My beautiful, much beloved, and much missed cousin, R’ Ya’acov Yitzchak HaCohen Balbin ז’ל, whose soul was as pure and holy as I have ever come across, and to whom I dedicate this post less than a year after his sudden Petirah that he should have an Aliyos Neshoma and a Lichtige Gan Eden, was a Chosid of R’ Zalman Serebryanski ז’ל and despite having gone to live in the State of Israel some 30 years ago, still asked his difficult questions to R’ Groner ז’ל. I well remember my father, myself and Ya’acov visiting R’ Groner, literally less than 48 hours before his Petirah and Ya’akov asking R’ Groner what was to be R’ Groner’s last Halachic question in this world. One year, Ya’acov bought me a copy of the Steinsaltz Tanya. Ya’acov’s son-in-law, somewhat of a Chabakooknik, is a Chosid of R’ Steinsaltz who was Mesader Kidushin at his wedding (I attended).
Yet, despite all of this, I can’t open Sefer HaTanya and I remain ignorant. Why?
Because there is this big sign at the back of the Shule at Yeshivah in Melbourne which (rightly or wrongly) bothers me to the depth of my soul. If it has a place, that sign should be in the Chasid’s heart. Having such a sign in a Shule (and in the Mesivta in the School my sons attended) let alone bellowing this out daily, simply turns me off.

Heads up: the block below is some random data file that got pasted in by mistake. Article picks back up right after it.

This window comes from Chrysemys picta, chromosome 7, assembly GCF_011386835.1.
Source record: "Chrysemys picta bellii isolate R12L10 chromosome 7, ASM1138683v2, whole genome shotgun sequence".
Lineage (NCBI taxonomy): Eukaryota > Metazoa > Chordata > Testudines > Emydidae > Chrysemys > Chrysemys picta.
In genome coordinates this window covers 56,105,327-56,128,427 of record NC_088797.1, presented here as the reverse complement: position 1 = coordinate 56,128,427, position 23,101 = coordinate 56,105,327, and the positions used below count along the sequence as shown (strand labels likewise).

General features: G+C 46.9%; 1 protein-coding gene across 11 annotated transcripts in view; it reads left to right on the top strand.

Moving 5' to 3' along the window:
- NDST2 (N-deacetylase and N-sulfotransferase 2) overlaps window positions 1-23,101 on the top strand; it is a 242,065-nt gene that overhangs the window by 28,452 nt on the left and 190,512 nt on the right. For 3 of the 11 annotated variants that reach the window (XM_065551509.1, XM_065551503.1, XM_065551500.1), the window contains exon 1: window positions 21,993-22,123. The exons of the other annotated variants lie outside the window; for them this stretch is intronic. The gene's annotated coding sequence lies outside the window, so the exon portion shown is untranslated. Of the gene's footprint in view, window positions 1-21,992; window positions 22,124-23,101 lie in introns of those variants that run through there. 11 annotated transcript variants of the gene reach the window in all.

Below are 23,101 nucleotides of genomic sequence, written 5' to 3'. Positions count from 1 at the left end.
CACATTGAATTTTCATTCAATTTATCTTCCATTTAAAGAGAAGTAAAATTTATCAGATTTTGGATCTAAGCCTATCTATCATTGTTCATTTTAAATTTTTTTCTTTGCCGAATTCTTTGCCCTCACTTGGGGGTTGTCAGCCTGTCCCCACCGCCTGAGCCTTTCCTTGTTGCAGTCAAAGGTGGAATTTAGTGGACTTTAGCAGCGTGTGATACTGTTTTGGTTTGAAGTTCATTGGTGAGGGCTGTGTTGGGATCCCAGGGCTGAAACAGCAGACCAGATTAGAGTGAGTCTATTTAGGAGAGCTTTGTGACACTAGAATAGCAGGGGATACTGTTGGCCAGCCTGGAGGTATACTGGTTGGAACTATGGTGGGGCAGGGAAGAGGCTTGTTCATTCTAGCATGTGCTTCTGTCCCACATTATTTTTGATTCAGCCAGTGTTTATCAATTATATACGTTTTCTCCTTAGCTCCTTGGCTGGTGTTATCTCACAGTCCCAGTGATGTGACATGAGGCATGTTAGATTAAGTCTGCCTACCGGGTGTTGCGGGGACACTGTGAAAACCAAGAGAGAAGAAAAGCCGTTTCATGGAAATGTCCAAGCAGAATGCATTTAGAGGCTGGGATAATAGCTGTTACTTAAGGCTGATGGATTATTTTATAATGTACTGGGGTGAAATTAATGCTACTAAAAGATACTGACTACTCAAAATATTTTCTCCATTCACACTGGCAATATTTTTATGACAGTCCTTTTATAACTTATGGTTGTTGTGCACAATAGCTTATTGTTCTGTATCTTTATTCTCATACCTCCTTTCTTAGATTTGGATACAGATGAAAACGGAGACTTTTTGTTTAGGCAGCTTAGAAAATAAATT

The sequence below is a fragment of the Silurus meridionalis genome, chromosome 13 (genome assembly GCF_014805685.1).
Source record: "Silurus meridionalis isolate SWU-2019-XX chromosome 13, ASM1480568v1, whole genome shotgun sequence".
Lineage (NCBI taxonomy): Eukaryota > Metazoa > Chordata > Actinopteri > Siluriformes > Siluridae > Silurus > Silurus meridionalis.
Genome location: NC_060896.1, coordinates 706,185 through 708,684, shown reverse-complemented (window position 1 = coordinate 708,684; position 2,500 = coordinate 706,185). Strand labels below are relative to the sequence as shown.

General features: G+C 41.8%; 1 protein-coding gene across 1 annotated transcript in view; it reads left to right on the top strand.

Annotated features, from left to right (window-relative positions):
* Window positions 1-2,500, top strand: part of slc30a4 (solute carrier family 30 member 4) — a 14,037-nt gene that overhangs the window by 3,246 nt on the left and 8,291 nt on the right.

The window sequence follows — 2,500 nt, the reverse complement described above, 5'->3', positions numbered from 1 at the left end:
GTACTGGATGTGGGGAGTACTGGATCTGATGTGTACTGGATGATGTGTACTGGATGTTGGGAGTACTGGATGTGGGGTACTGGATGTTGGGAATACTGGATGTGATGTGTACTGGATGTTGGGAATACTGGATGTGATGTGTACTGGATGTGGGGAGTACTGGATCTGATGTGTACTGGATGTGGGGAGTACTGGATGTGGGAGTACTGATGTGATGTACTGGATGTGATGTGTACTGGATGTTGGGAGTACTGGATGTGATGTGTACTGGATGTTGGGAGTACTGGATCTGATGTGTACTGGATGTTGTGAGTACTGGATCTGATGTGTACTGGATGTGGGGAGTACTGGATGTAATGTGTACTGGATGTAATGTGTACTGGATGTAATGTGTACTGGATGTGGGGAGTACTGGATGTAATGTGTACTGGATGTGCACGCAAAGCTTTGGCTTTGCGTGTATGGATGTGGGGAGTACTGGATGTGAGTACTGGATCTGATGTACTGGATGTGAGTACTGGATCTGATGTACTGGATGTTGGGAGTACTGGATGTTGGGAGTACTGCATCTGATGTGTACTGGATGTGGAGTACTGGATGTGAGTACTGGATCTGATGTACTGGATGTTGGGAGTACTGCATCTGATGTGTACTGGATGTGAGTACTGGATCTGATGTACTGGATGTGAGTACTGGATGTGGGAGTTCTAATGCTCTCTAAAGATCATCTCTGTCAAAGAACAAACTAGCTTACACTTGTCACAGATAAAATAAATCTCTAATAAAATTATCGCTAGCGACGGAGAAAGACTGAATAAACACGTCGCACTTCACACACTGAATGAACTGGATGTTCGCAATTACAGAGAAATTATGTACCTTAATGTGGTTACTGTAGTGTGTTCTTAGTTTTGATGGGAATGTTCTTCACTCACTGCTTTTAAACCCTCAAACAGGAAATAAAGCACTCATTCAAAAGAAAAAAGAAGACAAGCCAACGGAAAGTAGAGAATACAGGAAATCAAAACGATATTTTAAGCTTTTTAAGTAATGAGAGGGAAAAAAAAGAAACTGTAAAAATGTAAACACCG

Call it irrational, call me full of myself, call me whatever you want. I’m sure I’ve been called worse. But, these are the facts. I feel it, and I feel it deeply. I’d like to learn, as I feel it has become an important and accepted sefer.
I can’t. I feel negativity which I cannot erase. The marketing has gone mad and it is pervasive in the extreme.
12 thoughts on “You are what you learn”
With respect, Isaac, did you learn Tanya before the sign went up?
In Year 9 when it was part of the curriculum I was exposed to Tanya. I won’t say I learnt it because I remember almost nothing, and was completely turned off when I had a stand up argument in class with my teacher who insisted that Moshe Rabenu was a Lubavitcher.
I have never been someone who has sought the meta physical.